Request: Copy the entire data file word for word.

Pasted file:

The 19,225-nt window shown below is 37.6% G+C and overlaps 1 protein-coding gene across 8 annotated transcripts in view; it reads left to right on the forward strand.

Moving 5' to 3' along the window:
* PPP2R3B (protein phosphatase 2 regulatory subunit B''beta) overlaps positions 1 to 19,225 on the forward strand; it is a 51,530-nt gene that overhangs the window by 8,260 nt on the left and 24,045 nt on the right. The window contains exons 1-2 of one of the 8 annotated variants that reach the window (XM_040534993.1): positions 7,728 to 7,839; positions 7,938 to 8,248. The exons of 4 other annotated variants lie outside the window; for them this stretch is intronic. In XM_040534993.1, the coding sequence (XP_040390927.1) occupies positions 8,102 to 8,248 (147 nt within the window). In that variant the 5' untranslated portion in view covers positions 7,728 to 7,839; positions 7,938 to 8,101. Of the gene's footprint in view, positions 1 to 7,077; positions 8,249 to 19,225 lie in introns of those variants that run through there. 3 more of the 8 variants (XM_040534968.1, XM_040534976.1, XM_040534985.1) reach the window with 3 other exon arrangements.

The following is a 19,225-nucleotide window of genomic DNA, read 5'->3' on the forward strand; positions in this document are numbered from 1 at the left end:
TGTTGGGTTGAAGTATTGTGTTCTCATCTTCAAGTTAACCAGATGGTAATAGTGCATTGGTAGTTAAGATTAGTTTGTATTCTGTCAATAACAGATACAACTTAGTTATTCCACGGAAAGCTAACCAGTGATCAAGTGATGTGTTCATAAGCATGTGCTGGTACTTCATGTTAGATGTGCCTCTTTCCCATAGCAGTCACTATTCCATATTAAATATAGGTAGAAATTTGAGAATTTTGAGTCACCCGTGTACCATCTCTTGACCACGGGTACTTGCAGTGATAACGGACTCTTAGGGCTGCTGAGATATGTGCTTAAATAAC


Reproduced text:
The 19,225-nt window shown below is 37.6% G+C and overlaps 1 protein-coding gene across 8 annotated transcripts in view; it reads left to right on the forward strand.

Moving 5' to 3' along the window:
* PPP2R3B (protein phosphatase 2 regulatory subunit B''beta) overlaps positions 1 to 19,225 on the forward strand; it is a 51,530-nt gene that overhangs the window by 8,260 nt on the left and 24,045 nt on the right. The window contains exons 1-2 of one of the 8 annotated variants that reach the window (XM_040534993.1): positions 7,728 to 7,839; positions 7,938 to 8,248. The exons of 4 other annotated variants lie outside the window; for them this stretch is intronic. In XM_040534993.1, the coding sequence (XP_040390927.1) occupies positions 8,102 to 8,248 (147 nt within the window). In that variant the 5' untranslated portion in view covers positions 7,728 to 7,839; positions 7,938 to 8,101. Of the gene's footprint in view, positions 1 to 7,077; positions 8,249 to 19,225 lie in introns of those variants that run through there. 3 more of the 8 variants (XM_040534968.1, XM_040534976.1, XM_040534985.1) reach the window with 3 other exon arrangements.

The following is a 19,225-nucleotide window of genomic DNA, read 5'->3' on the forward strand; positions in this document are numbered from 1 at the left end:
TGTTGGGTTGAAGTATTGTGTTCTCATCTTCAAGTTAACCAGATGGTAATAGTGCATTGGTAGTTAAGATTAGTTTGTATTCTGTCAATAACAGATACAACTTAGTTATTCCACGGAAAGCTAACCAGTGATCAAGTGATGTGTTCATAAGCATGTGCTGGTACTTCATGTTAGATGTGCCTCTTTCCCATAGCAGTCACTATTCCATATTAAATATAGGTAGAAATTTGAGAATTTTGAGTCACCCGTGTACCATCTCTTGACCACGGGTACTTGCAGTGATAACGGACTCTTAGGGCTGCTGAGATATGTGCTTAAATAAC